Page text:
Thursday, September 11, 2008

Stratford Road III

The end of the long section from Radcliffe Street brings us to the back alley of Cambridge Street. Huse number 44, the white-painted one at the end was occupied in the 1950s by a Mrs Read who had a Ladies Hairdressing business at 11 the Square. At the back of this house was one of Wolverton's two off-licences. It was a "hole in the wall" onto the back alley. There you rang the bell, waited for the hatch to open, and placed your order. It was a separate residence from No. 44 at the front and, interestingly, was an off-licence in 1901. This off licence went under the improbable name of the "Drum and Monkey". There was no sign; this may been a local nickname.
The next group of four houses takes us to Cambridge Street. There are two gable-ended houses with double-fronted shops; in between numbers 46 and 47. In 1901, 45 and 47 were private houses; 46 was a drapery shop and 48 a grocer. Fifty years later Number 45 was occupied by Ewart Dale, with a double-fronted shop. 46 was private, 47 was Lloyds Bank and 48 was split between Williams ( a lingerie shop) and Jordans (a barber).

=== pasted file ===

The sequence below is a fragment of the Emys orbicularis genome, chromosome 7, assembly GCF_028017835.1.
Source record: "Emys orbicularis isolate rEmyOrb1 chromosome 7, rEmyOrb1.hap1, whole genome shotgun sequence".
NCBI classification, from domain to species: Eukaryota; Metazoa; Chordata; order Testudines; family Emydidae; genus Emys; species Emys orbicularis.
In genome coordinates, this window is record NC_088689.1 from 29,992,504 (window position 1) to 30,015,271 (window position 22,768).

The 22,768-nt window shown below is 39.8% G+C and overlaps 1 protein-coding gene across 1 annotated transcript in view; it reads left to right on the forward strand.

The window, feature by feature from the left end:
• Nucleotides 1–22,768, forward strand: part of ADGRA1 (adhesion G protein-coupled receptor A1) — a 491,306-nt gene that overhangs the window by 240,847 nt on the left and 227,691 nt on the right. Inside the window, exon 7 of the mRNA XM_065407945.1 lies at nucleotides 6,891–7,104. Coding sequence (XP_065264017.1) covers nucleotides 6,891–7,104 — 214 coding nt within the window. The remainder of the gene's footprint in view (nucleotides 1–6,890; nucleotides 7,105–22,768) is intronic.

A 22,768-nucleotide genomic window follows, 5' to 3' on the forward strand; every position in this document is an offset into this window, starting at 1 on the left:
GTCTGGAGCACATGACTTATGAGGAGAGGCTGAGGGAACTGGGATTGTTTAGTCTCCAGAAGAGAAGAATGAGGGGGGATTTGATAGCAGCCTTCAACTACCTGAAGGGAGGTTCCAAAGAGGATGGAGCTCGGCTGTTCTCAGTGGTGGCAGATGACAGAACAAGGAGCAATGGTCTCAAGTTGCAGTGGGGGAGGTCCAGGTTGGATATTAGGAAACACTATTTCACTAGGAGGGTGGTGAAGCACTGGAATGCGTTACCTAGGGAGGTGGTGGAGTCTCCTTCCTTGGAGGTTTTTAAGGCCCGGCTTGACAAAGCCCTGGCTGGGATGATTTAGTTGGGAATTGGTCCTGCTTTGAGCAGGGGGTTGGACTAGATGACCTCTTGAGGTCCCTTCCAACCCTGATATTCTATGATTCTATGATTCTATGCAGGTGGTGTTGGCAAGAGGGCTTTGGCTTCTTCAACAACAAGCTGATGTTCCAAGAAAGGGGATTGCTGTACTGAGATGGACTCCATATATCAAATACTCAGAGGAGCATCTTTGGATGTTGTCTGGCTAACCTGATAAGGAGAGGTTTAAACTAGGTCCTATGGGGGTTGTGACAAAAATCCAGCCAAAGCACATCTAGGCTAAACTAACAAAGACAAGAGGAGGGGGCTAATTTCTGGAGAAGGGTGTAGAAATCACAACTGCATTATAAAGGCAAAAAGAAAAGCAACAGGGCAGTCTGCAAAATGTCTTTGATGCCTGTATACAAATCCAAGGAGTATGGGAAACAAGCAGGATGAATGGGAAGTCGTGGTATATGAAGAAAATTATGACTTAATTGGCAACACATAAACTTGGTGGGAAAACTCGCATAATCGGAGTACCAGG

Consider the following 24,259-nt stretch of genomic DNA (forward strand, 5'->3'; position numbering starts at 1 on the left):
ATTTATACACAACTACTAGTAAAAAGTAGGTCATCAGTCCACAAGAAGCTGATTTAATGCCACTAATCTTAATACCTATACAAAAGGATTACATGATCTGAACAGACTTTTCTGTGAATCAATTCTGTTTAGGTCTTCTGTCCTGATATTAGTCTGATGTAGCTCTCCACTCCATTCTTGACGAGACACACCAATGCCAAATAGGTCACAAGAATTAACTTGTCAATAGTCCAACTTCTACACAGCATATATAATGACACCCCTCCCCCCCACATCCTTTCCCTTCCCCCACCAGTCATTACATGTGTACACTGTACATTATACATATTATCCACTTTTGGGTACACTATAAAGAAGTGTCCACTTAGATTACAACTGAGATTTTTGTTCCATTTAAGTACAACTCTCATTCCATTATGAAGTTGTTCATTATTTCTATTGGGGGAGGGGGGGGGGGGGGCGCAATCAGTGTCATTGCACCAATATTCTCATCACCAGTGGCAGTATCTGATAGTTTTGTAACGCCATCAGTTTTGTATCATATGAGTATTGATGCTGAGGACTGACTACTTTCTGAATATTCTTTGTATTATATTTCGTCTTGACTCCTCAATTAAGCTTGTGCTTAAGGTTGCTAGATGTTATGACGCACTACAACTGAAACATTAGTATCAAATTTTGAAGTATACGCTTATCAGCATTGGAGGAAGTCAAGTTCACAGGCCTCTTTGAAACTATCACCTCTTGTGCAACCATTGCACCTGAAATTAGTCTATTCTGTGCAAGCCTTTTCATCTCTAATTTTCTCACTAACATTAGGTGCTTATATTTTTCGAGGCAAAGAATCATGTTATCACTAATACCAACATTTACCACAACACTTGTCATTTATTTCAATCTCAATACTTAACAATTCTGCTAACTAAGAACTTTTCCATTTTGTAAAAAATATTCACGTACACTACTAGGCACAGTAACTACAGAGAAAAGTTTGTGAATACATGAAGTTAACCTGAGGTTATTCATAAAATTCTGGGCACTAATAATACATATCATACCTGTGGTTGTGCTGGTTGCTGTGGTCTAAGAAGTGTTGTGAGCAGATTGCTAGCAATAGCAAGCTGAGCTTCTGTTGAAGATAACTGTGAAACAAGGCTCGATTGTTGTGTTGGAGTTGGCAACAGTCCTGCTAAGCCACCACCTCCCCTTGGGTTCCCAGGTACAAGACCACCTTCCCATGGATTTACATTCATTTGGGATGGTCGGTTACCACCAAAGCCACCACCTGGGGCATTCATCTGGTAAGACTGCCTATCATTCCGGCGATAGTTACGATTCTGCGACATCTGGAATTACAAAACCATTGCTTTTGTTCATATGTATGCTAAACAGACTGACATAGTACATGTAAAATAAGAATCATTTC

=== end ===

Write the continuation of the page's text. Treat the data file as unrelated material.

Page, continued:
Ewart Dale was a dispensing chemist but the shop doubled as a very good photographic shop; trebled perhaps a his wife had a hair dressing salon in the back. In the age before the single lens reflex camera, Dales carried a good range of Rolleis, Zeiss and Voigtlander Cameras. He also carried standard Kodaks and a few Japanese imports. I bought a Petri rangefinder camera there; it was an affordable camera of reasonable quality. Dales came pretty close to being a specialty photographic shop and, as well as supplying film, offered enlargers and all darkroom processing materials and equipment. 
Lloyds Bak, whenever they arrived, must have built the brick facade that still shows in the photo, except that there was a doorway for 46 back in the 50s. The Unwins shop has completely changed its frontage.

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